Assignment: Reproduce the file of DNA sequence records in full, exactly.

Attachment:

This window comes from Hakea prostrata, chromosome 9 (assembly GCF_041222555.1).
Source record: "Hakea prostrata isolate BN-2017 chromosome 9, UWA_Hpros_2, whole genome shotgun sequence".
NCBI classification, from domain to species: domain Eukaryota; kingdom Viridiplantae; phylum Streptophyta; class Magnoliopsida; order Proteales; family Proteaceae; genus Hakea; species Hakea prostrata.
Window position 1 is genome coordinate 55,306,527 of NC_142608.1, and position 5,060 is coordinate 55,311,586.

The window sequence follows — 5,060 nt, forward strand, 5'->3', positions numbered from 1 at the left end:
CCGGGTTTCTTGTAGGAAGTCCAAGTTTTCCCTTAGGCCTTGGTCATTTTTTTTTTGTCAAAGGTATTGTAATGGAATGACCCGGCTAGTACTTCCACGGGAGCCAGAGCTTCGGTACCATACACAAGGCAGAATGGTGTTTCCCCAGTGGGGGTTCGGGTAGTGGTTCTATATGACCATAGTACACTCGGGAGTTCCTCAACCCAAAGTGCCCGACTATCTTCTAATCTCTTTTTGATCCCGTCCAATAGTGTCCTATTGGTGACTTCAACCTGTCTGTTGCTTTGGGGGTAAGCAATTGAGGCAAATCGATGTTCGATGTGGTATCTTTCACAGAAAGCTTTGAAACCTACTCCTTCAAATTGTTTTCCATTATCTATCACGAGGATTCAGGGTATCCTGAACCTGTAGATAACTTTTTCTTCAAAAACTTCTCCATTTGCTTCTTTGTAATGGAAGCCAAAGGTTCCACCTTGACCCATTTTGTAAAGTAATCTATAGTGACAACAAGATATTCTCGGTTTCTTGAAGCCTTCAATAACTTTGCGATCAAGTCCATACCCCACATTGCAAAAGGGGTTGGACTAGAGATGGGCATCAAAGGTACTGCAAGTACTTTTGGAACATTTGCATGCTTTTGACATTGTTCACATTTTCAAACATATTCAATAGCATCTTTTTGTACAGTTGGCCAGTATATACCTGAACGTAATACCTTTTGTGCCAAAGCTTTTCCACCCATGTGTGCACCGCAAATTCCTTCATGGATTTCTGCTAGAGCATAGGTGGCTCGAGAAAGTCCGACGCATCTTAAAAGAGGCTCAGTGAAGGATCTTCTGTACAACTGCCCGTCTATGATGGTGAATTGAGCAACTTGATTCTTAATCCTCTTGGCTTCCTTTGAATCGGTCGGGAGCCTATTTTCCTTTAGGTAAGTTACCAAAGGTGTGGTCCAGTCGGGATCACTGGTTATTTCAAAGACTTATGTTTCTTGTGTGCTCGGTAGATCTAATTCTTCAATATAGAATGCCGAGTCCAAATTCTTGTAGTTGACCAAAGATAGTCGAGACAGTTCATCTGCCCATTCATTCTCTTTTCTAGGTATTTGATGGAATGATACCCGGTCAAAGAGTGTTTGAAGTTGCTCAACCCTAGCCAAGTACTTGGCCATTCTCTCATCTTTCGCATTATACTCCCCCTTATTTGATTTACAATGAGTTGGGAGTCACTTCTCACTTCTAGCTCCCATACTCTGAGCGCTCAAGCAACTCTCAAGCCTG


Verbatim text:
This window comes from Hakea prostrata, chromosome 9 (assembly GCF_041222555.1).
Source record: "Hakea prostrata isolate BN-2017 chromosome 9, UWA_Hpros_2, whole genome shotgun sequence".
NCBI classification, from domain to species: domain Eukaryota; kingdom Viridiplantae; phylum Streptophyta; class Magnoliopsida; order Proteales; family Proteaceae; genus Hakea; species Hakea prostrata.
Window position 1 is genome coordinate 55,306,527 of NC_142608.1, and position 5,060 is coordinate 55,311,586.

The window sequence follows — 5,060 nt, forward strand, 5'->3', positions numbered from 1 at the left end:
CCGGGTTTCTTGTAGGAAGTCCAAGTTTTCCCTTAGGCCTTGGTCATTTTTTTTTTGTCAAAGGTATTGTAATGGAATGACCCGGCTAGTACTTCCACGGGAGCCAGAGCTTCGGTACCATACACAAGGCAGAATGGTGTTTCCCCAGTGGGGGTTCGGGTAGTGGTTCTATATGACCATAGTACACTCGGGAGTTCCTCAACCCAAAGTGCCCGACTATCTTCTAATCTCTTTTTGATCCCGTCCAATAGTGTCCTATTGGTGACTTCAACCTGTCTGTTGCTTTGGGGGTAAGCAATTGAGGCAAATCGATGTTCGATGTGGTATCTTTCACAGAAAGCTTTGAAACCTACTCCTTCAAATTGTTTTCCATTATCTATCACGAGGATTCAGGGTATCCTGAACCTGTAGATAACTTTTTCTTCAAAAACTTCTCCATTTGCTTCTTTGTAATGGAAGCCAAAGGTTCCACCTTGACCCATTTTGTAAAGTAATCTATAGTGACAACAAGATATTCTCGGTTTCTTGAAGCCTTCAATAACTTTGCGATCAAGTCCATACCCCACATTGCAAAAGGGGTTGGACTAGAGATGGGCATCAAAGGTACTGCAAGTACTTTTGGAACATTTGCATGCTTTTGACATTGTTCACATTTTCAAACATATTCAATAGCATCTTTTTGTACAGTTGGCCAGTATATACCTGAACGTAATACCTTTTGTGCCAAAGCTTTTCCACCCATGTGTGCACCGCAAATTCCTTCATGGATTTCTGCTAGAGCATAGGTGGCTCGAGAAAGTCCGACGCATCTTAAAAGAGGCTCAGTGAAGGATCTTCTGTACAACTGCCCGTCTATGATGGTGAATTGAGCAACTTGATTCTTAATCCTCTTGGCTTCCTTTGAATCGGTCGGGAGCCTATTTTCCTTTAGGTAAGTTACCAAAGGTGTGGTCCAGTCGGGATCACTGGTTATTTCAAAGACTTATGTTTCTTGTGTGCTCGGTAGATCTAATTCTTCAATATAGAATGCCGAGTCCAAATTCTTGTAGTTGACCAAAGATAGTCGAGACAGTTCATCTGCCCATTCATTCTCTTTTCTAGGTATTTGATGGAATGATACCCGGTCAAAGAGTGTTTGAAGTTGCTCAACCCTAGCCAAGTACTTGGCCATTCTCTCATCTTTCGCATTATACTCCCCCTTATTTGATTTACAATGAGTTGGGAGTCACTTCTCACTTCTAGCTCCCATACTCTGAGCGCTCAAGCAACTCTCAAGCCTG